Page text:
United States District Court, D. Minnesota
Jeremia Joseph Loper, (pro se Petitioner); and
Michael J. Lieberg, Assistant County Attorney, Stearns County
Attorney's Office, (for Respondent).
N. LEUNG UNITED STATES MAGISTRATE JUDGE.
matter comes before the Court on two motions filed by pro se
Petitioner Jeremia Joseph Loper: “Motion for
Appointment of Counsel” (ECF No. 16) and “Motion
for Filing Extension” (ECF No. 18). Collectively,
Petitioner's motions express concern over his ability to
comply with the deadline for filing a reply in this matter
based on access to his property, including his legal
materials, which is in the possession of his state department
of corrections agent.
September 7, 2018, Petitioner filed a Petition under 28
U.S.C. § 2254 for a writ of habeas corpus. (ECF No. 1.)
Petitioner requested, and the Court granted, a motion for an
extension of time to file a memorandum in support of his
Petition. (ECF Nos. 2, 5.) On November 1, 2018, the Court
issued an Order directing Respondent to file an answer to the
Petition, “showing cause why the writ should not be
granted.” (ECF No. 11 at 1.) Respondent's answer
was due within 30 days of the Court's Order. (ECF No. 11
at 1.) If Petitioner elected to file a reply, such reply was
due within 30 days of Respondent's answer. (ECF No. 11 at
the Petition was being briefed, Petitioner was transferred
from one correctional facility to another. (See
Mandamus Mot. at 1; ECF No. 15.) As part of the transfer
process, Petitioner's state department of corrections
agent took possession of his property. (Mandamus Mot. at 1.)
This included Petitioner's “legal work and . . .
contacts” along with “[his] evidence in regards
to [his] claims.” (Mandamus Mot. at 1.) Petitioner is
concerned that he will not get his legal materials back and
filed a motion requesting that the Court “compel the
return of [his] property including his legal files,
unmolested to wherever he has been transferred.” (Mot.
Court directed Respondent to respond to Petitioner's
request that the Court compel the return of his property.
(ECF No. 17.) In a letter, Respondent acknowledged that
Petitioner's property is in the possession of his state
department of corrections agent. (Ltr. at 1, ECF No. 19.)
Respondent states that both Petitioner's state department
of corrections agent and his case worker at the facility
where he is currently incarcerated “have informed
[P]etitioner how to get his property returned to him, ”
but Petitioner has “failed to take the necessary steps
for the return of his property.” (Ltr. at 1.)
Respondent further states that he has no objection to the
Court granting Petitioner additional time to file his reply.
As of January 29, 2019, Petitioner's property remains
with state department of corrections agents. (Traverse at 2,
ECF No. 20.)
civil cases, there is no constitutional or statutory right to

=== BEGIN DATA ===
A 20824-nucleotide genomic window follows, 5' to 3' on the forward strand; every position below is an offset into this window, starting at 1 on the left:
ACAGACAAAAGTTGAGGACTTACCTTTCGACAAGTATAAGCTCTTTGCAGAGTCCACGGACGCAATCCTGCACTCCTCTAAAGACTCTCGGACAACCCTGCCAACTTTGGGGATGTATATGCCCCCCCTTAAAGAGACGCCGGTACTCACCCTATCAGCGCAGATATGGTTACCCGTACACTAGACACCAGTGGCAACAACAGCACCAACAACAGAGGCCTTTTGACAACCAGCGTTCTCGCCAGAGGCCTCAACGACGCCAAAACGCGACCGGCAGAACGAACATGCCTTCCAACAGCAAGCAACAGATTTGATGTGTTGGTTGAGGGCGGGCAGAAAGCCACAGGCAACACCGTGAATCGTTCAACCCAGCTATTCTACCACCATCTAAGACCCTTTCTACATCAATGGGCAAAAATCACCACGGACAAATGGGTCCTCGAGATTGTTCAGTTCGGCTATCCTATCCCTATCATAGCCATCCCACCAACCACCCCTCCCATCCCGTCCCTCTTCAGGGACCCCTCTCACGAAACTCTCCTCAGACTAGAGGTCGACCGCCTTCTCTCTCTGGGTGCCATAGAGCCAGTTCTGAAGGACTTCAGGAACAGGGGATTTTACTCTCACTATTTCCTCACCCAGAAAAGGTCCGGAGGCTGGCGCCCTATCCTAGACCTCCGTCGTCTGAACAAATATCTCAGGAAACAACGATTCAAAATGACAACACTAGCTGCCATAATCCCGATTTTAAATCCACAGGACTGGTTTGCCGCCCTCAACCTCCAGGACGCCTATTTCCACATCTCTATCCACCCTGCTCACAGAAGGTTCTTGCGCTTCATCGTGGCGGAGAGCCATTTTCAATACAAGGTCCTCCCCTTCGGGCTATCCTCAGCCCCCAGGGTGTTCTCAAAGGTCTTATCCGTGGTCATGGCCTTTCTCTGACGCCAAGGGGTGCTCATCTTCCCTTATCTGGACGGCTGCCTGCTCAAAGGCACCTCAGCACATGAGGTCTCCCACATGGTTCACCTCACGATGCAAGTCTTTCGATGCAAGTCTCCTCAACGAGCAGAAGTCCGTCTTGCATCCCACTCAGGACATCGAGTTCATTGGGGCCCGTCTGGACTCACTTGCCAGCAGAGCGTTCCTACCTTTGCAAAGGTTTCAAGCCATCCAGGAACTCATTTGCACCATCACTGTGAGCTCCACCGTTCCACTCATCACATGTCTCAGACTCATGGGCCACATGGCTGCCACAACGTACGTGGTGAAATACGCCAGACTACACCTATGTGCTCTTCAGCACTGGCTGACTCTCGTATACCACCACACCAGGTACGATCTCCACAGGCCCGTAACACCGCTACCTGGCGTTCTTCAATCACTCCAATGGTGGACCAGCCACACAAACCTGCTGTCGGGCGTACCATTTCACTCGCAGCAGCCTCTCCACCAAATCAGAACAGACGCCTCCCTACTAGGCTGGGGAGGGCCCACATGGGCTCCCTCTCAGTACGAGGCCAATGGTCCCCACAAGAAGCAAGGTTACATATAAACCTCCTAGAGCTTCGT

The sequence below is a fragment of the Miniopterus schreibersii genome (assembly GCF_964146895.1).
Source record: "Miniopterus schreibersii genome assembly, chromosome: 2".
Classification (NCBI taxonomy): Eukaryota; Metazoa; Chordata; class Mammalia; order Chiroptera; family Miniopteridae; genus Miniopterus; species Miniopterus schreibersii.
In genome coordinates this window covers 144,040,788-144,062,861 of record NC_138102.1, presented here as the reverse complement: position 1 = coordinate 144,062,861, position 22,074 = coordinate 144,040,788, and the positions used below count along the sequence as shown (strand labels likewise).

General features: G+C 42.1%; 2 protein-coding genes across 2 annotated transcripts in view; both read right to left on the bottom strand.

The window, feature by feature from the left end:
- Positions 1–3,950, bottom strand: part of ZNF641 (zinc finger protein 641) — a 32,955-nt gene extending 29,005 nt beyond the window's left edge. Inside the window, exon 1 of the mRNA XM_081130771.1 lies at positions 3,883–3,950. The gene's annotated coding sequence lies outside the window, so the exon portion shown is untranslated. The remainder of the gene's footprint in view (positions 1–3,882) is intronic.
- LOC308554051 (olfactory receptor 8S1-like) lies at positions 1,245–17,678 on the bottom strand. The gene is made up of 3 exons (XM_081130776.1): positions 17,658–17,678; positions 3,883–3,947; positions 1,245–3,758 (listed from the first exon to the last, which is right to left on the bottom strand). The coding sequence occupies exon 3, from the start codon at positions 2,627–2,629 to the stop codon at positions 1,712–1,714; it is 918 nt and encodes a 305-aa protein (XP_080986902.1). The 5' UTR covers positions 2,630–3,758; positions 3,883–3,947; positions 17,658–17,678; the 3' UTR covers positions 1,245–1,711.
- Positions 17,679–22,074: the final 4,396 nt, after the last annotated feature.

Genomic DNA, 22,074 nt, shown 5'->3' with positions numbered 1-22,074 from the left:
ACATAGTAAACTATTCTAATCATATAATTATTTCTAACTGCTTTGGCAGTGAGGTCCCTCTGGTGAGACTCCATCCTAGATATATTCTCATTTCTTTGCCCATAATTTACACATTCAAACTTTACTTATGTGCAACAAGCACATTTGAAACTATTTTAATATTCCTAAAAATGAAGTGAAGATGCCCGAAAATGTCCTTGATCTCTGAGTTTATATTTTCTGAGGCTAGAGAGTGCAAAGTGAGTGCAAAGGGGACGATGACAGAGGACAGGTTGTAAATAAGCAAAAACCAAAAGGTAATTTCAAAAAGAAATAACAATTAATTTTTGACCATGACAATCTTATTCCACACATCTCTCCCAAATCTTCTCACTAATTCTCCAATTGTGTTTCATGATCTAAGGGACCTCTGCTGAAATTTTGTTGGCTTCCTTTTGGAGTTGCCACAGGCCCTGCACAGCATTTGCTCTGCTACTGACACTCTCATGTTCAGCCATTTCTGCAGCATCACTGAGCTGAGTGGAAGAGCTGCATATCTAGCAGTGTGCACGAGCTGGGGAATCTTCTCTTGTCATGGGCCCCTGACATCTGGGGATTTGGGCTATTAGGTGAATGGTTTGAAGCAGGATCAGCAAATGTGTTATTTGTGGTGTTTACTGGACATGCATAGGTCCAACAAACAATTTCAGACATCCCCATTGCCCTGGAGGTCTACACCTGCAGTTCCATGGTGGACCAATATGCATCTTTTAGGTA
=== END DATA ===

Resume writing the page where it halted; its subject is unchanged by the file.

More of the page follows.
appointed counsel.” Ward v. Smith, 721 F.3d
940, 942 (8th Cir. 2013); accord Phillips v. Jasper Cty.
Jail, 437 F.3d 791, 794 (8th Cir. 2006) (same). This
applies with equal force to habeas proceedings. Knutson
v. McNurlin, No. 15-cv-2807 (DSD/BRT), 2015 WL 9224180,
at *2 (D. Minn. Nov. 23, 2015) (citing McCall v.
Benson, 114 F.3d 754, 756 (8th Cir. 1997)), adopting
report and recommendation, 2015 WL 9165885 (D. Minn.
Dec. 16, 2015). Whether to appoint counsel is left to the
discretion of the Court. McCall, 114 F.3d at 756;
see also, e.g., Chambers v. Pennycook, 641
F.3d 898, 909 (8th Cir. 2011); Phillips, 437 F.3d at
Court concludes that appointment of counsel is not warranted
at this time. Petitioner's filings to date demonstrate
his ability to articulate his position to the Court and a
basic understanding of legal procedure, including filing
motions as a means of seeking relief from the Court.
Petitioner's “Traverse” also includes
citations to many legal authorities. Petitioner contends that
he “has no other means of access to the courts”
other than the appointment of counsel based on his
incarceration. (ECF No. 16 at 1.) The present motions and the
most recently filed “Traverse” demonstrate that
Petitioner's access is not impeded. Further, the factual
and legal issues in this habeas proceeding do not appear any
more complex than other habeas petitions routinely brought
before this Court.
Court appreciates that Petitioner's current incarceration
presents certain challenges to self-representation, including
the need to follow certain procedures for the return of his
property and the overall availability of legal resources.
(See, e.g., ECF No. 18 at 1.) Petitioner's state
department of corrections agent and current case worker have
told him what needs to be done in order for his property to
be returned. The Court recognizes such processes take time.
Petitioner has also had difficulty obtaining access to the
law library, which has limited his “ability to research
and prepare [his] reply.” (ECF No. 18 at 1.)
Accordingly, the Court finds good cause to grant
Petitioner's request for an extension of time to file his
the request for an extension was pending with the Court,
Petitioner recently filed a reply, the
“Traverse.” In his “Traverse, ”
Petitioner indicates that he still does not have access to
his legal materials. (Traverse at 2.) Given that the Court
finds good cause to grant the requested extension, Petitioner
may file a supplemental reply to his “Traverse”
on or before March 15, 2019.